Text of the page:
South Africa’s central bank said in August that it would consider intervening in the currency market to ensure orderly conditions after the rand slumped 3 percent to an all-time low over concerns about China’s turbulent economy. South Africa and other emerging markets in Africa, such as Egypt, Nigeria and Kenya, have been the worst hit by China’s market volatility, particularly because they are dependent on the export of commodities such as oil and industrial metals. Analysts say China’s instability will affect Africa the most because the continent’s $220 billion annual trade with China will shrink over the coming years.
African economies are expected to grow 4.5 percent in 2015 and 5 percent in 2016, according to the annual African Economic Outlook report published by the Organization for Economic Cooperation and Development, the African Development Bank and the United Nations Development Program. East Africa, seen growing 5.6 percent this year, is still turbocharging the continent’s expansion, while West African economies are expected to stage an impressive recovery from the Ebola epidemic with 5 percent growth in 2015. Southern Africa, however, once the continent’s economic leader, mainly because of South Africa’s performance, is becoming a drag on overall growth. The Southern African region as a whole is expected to grow 3.1 percent in 2015, the report said, well below the 4.5 percent continental average for the same period, because South Africa will underperform. Forecasts are calling for a 2 percent growth rate for South Africa due to labor disputes and energy shortages that have hampered the mining sector.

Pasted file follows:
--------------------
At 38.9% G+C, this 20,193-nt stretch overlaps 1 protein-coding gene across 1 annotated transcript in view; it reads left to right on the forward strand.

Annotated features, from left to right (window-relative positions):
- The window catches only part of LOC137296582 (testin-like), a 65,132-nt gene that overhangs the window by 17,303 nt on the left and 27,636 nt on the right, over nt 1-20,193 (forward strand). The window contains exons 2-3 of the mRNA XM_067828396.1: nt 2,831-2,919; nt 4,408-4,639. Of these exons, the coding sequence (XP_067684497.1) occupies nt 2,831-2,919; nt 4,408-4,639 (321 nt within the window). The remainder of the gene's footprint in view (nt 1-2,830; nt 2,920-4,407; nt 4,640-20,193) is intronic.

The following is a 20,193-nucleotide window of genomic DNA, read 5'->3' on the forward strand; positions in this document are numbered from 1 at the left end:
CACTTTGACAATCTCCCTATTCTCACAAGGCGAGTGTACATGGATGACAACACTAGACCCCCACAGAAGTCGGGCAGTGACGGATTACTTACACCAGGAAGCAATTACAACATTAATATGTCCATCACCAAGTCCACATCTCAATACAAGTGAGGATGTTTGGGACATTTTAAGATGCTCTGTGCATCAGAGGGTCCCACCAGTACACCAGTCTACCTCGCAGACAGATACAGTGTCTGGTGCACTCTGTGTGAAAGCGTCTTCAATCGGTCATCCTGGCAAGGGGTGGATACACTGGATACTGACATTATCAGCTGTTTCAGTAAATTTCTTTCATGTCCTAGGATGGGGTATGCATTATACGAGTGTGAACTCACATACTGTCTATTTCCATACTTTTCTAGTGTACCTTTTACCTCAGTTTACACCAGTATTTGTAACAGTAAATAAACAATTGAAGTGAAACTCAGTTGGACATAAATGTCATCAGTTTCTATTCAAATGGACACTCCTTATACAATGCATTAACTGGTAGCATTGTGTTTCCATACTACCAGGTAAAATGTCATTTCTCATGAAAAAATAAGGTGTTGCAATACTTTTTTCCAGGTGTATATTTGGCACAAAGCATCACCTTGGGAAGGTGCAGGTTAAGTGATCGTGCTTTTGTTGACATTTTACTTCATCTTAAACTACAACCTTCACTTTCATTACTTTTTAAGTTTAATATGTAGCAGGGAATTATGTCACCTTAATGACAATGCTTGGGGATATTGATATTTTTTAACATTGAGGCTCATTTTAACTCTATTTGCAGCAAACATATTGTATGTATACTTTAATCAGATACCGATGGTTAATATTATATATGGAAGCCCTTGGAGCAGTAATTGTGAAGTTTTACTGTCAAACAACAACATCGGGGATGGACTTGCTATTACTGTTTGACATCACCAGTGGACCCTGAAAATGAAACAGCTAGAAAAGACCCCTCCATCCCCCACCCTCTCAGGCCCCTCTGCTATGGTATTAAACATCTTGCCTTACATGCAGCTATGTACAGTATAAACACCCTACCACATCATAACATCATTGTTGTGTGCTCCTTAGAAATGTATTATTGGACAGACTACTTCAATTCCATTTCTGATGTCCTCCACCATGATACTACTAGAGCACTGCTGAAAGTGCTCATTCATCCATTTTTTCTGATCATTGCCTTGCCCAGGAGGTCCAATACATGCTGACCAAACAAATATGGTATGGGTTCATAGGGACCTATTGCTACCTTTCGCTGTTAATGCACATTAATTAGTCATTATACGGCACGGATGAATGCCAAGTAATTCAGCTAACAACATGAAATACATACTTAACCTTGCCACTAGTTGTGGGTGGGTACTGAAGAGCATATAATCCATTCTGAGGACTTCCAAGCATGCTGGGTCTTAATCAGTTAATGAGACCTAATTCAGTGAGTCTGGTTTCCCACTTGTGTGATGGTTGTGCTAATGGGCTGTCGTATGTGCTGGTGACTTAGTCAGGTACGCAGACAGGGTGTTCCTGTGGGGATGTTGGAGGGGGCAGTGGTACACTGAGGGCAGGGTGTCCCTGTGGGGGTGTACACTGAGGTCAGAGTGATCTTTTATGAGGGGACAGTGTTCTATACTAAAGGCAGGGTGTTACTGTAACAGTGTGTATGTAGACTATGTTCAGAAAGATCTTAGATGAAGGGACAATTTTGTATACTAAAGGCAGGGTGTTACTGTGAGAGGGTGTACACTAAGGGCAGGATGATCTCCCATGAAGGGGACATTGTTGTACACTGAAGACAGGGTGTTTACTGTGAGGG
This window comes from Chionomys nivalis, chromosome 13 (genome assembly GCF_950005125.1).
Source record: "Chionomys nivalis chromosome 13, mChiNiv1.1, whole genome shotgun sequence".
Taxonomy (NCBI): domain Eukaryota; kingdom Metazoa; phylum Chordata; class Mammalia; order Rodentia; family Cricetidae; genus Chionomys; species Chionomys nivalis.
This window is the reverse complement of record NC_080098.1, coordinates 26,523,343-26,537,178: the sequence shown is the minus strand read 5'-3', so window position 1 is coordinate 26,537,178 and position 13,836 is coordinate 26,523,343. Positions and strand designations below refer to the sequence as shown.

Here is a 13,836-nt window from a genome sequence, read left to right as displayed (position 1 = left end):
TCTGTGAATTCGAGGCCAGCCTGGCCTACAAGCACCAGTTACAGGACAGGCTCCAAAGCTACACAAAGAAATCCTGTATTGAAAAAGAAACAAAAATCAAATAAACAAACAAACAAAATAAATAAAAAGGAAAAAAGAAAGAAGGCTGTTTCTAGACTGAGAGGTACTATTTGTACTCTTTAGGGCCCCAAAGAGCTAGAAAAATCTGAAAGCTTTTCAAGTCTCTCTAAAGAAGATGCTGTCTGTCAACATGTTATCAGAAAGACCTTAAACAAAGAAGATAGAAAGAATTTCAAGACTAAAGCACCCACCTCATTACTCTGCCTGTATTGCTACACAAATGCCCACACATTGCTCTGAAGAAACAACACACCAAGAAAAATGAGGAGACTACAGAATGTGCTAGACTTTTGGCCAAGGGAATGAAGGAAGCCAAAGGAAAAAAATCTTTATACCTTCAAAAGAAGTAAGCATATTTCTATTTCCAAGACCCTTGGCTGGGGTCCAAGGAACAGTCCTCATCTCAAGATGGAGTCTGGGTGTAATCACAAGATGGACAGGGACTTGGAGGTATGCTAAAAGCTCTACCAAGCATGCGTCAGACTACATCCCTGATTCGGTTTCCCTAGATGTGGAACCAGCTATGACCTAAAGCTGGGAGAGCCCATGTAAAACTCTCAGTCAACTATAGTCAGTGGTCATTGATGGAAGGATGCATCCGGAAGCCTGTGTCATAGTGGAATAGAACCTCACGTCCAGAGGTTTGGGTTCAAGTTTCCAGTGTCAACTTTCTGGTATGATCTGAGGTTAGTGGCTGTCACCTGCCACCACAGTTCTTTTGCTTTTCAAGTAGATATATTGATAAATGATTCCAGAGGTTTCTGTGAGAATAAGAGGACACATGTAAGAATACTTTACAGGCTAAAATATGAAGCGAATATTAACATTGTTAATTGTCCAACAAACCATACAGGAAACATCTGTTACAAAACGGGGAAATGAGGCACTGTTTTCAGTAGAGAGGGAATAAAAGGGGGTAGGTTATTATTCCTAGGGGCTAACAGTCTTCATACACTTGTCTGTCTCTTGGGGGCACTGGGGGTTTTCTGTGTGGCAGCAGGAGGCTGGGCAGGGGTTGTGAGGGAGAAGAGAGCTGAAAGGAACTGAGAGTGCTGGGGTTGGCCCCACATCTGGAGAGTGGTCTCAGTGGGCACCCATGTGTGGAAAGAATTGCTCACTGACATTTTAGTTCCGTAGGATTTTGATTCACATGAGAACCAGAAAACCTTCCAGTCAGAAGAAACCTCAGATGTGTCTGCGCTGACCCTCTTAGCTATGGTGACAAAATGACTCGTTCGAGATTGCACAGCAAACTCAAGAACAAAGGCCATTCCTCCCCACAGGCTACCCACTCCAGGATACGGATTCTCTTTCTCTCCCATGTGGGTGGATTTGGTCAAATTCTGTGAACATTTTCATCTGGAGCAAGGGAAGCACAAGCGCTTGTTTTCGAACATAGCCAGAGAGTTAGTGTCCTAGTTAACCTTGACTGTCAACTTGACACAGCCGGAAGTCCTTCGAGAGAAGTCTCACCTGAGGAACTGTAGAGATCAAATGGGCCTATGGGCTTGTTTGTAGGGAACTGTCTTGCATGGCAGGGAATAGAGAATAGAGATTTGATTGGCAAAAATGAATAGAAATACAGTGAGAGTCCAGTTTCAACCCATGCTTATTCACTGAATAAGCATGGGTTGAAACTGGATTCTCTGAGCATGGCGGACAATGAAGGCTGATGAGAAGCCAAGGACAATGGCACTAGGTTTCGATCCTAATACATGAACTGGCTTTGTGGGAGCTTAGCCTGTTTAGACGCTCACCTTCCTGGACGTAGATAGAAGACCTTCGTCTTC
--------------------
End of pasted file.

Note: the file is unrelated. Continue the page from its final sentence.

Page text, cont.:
Money flowing into Africa from abroad will reach a record $193 billion this year, thanks to foreign investment and remittances from African workers overseas who are expected to send $64.6 billion home in 2015. But local investors are becoming increasingly conservative and foreign ownership of equities may ease, which partly explains why U.S. President Barack Obama in July urged the continent’s leaders to prioritize creating jobs and opportunities for the next generation of young people or risk sacrificing future economic potential to further instability and disorder.
According to the Africa Economic Outlook report, private investment from overseas is expected to grow to $55.2 billion this year, more than 10 percent higher than last year. But that’s still lower than $66.4 billion in 2008, indicating that foreign investment interest in Africa has still not fully recovered from the global financial crisis seven years ago. Foreign direct investment in Africa is expected to reach $73.5 billion this year. As economic growth slows in Nigeria and South Africa, most analysts now predict 2015 would be Africa’s most challenging year this decade. The collapse of oil prices is hurting most resource-based economies such as Nigeria, Algeria and Angola, prompting risk-off, or bearish, trade that could attract bargain hunters in the capital markets.
Unlike Africa, the Caribbean markets are looking up as a stronger dollar and strong economic growth in the United States means more Americans going for vacation in the islands, boosting the tourism sector. Jamaica saw a 6.3 percent growth in tourists to 1.93 million during the first half of this year. Domestic investment is on the rise in Jamaica and other island nations, analysts said.